Underlying sales growth increased 4.8 per cent to reach €10.12bn (€12.91bn), on the back of a strong performance in the South American and Asian markets and solid performances in the North American and European markets.
However, costs have hit the company hard, with increases in advertising spend combined with rising commodities costs outweighing increased prices and productivity gains.
In turn the company's net profit dipped 45 per cent to reach €812m ($1.03bn), which was underscored by a €300m provision for possible compensation payments relating to the conversion of preference shares last year.
The maker of the Dove personal care brand and the Sunsilk hair care brand reported that sales for its personal care category were once again the company's strongest performing division, with quarterly sales of $2.87bn representing a 6.8 per cent underlying sales growth.
Likewise sales in the home and personal care division also showed strong underlying sales growth of 5.2 per cent for the quarter, to reach $4.63bn.
On a regional basis there was a marked difference between sales by volume and sales by price, underlining the fact that price increases have struggled to keep up with rising costs.
In the company's mainstay European market, sales came in at €3.90bn, representing a volume growth of 3.1 per cent and a price growth of 0.3 per cent.
In North America sales for the quarter were €3.43bn, representing a rise in volume of 2.7 per cent and a rise in price of 1.3 per cent.
The Asia and Africa market proved strongest of all, with sales coming in at €2.78bn, representing a rise in volume of 5 per cent and a rise in price of 2.3 per cent.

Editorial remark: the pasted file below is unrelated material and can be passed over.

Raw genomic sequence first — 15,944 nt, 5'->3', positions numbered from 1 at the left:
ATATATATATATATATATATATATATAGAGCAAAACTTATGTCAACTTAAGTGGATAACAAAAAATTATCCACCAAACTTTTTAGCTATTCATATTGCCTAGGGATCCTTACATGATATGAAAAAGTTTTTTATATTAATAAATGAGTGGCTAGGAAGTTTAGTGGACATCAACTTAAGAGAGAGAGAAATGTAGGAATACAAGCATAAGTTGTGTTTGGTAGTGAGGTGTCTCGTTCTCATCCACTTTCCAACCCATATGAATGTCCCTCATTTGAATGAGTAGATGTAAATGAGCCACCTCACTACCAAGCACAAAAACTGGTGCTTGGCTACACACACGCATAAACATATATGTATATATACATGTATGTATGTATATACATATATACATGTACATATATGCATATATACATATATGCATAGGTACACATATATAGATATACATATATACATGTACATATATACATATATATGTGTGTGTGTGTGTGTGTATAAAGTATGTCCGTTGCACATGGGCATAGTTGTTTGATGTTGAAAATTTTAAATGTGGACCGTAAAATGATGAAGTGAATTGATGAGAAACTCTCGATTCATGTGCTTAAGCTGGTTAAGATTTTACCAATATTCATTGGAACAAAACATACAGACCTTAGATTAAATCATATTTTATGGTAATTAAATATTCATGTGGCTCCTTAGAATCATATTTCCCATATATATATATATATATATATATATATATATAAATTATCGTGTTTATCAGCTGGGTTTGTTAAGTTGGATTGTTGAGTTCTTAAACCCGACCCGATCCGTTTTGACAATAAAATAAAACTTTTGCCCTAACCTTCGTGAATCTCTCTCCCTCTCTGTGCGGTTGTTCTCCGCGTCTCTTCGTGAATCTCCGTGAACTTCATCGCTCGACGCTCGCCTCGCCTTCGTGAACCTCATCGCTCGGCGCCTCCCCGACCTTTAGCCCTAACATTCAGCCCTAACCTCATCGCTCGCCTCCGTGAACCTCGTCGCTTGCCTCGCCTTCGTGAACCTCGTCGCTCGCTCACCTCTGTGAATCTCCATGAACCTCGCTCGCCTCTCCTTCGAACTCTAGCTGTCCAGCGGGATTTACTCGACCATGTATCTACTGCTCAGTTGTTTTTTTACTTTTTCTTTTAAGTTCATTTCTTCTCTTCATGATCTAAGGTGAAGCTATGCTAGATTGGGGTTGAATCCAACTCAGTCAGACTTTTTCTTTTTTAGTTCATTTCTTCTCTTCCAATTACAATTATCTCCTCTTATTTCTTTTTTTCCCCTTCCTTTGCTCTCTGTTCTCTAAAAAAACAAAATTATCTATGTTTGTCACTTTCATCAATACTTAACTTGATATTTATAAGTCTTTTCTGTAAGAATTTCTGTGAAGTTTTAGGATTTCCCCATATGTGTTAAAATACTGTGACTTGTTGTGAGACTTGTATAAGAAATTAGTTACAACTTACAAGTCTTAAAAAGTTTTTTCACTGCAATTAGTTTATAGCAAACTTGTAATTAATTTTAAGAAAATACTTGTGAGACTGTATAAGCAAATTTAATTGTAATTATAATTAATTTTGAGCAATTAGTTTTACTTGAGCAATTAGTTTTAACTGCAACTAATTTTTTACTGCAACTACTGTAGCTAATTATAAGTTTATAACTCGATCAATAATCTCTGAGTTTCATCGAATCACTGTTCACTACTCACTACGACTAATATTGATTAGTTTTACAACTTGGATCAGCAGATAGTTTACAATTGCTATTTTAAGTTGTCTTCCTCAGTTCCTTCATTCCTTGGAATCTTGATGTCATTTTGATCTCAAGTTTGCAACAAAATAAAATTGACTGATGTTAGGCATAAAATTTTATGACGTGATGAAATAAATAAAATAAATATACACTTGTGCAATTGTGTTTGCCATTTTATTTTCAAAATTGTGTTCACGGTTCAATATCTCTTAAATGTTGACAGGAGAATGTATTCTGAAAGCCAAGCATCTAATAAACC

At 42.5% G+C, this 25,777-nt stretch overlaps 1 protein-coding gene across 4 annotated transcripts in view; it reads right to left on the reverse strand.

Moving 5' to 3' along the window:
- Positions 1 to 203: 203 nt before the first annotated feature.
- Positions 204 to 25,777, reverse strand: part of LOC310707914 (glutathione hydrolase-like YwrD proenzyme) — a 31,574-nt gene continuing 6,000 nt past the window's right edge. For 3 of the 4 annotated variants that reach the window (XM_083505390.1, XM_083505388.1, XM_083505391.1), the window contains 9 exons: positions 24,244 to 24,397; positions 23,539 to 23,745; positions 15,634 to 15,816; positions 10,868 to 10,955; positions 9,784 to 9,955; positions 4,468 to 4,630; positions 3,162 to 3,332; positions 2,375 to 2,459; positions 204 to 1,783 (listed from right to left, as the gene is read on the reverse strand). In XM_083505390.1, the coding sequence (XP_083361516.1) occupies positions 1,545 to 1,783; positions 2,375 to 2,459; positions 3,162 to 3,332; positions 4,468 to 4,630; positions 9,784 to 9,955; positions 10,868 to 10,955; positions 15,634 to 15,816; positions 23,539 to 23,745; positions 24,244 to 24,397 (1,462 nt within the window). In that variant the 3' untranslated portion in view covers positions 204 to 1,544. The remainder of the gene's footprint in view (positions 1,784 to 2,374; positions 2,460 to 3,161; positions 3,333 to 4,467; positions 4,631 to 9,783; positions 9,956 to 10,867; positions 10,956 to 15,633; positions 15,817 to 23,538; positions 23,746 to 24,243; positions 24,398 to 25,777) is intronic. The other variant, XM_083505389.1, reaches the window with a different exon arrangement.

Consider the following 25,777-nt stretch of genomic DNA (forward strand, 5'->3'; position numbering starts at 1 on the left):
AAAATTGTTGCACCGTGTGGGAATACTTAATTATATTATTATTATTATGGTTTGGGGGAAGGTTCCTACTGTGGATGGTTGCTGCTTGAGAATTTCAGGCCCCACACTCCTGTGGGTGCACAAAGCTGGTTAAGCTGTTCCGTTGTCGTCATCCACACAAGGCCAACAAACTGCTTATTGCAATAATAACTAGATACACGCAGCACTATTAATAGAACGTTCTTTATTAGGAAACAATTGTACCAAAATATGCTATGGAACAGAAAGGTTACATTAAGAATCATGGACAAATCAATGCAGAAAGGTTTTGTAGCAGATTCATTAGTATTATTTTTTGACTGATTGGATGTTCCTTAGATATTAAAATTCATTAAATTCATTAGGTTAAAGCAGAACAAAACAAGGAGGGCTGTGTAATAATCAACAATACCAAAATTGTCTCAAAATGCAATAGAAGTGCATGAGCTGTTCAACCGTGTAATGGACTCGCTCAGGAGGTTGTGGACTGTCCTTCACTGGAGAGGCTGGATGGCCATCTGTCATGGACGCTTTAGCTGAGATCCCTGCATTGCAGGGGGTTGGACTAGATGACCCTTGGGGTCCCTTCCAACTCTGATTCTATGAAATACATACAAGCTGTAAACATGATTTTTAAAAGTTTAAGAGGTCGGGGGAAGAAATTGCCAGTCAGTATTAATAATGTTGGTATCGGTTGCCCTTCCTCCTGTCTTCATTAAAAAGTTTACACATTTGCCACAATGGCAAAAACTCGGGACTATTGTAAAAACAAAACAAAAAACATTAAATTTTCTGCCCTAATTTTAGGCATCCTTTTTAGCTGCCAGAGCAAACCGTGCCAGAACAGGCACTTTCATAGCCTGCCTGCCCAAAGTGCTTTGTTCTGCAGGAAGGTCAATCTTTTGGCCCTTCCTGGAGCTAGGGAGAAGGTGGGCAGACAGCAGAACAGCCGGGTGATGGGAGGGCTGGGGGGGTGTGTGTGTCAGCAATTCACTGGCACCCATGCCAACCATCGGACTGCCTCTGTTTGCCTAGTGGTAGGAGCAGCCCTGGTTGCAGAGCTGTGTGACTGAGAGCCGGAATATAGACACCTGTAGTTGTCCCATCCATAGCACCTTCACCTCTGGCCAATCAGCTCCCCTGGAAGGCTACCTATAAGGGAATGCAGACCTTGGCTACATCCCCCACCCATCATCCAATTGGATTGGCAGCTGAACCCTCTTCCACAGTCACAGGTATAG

The company said that in particular strong ice cream sales in Europe, helped by a hot summer, had added 0.4 per cent to the overall turnover during the quarter.
Analysts believe that Unilever may have weathered the worst of the storm though, as cost savings are expected to kick in during the coming months and raw material prices start to level off.
However, the company's fortunes are in distinct contrast to rival Proctor & Gamble, which this week announced sales growth in excess of 20 per cent, alongside growth in net profit that exceeded 30 per cent.
Proctor & Gamble's exceptional results came off the back of its recent merger with Gillette, which has still fuelled underlying growth in the region of 6 per cent, and helped it to take the title of world's largest consumer goods company from Unilever.
But the $57bn Gillette take-over is not likely to be repeated by Unilever, leaving the company's current position in some uncertainty.
Unilever says it is expecting to complete the sale of its European frozen foods business during the next few months, but no significant acquisition have been made of late, and there has not been any formal acknowledgement of any specific M&A plans.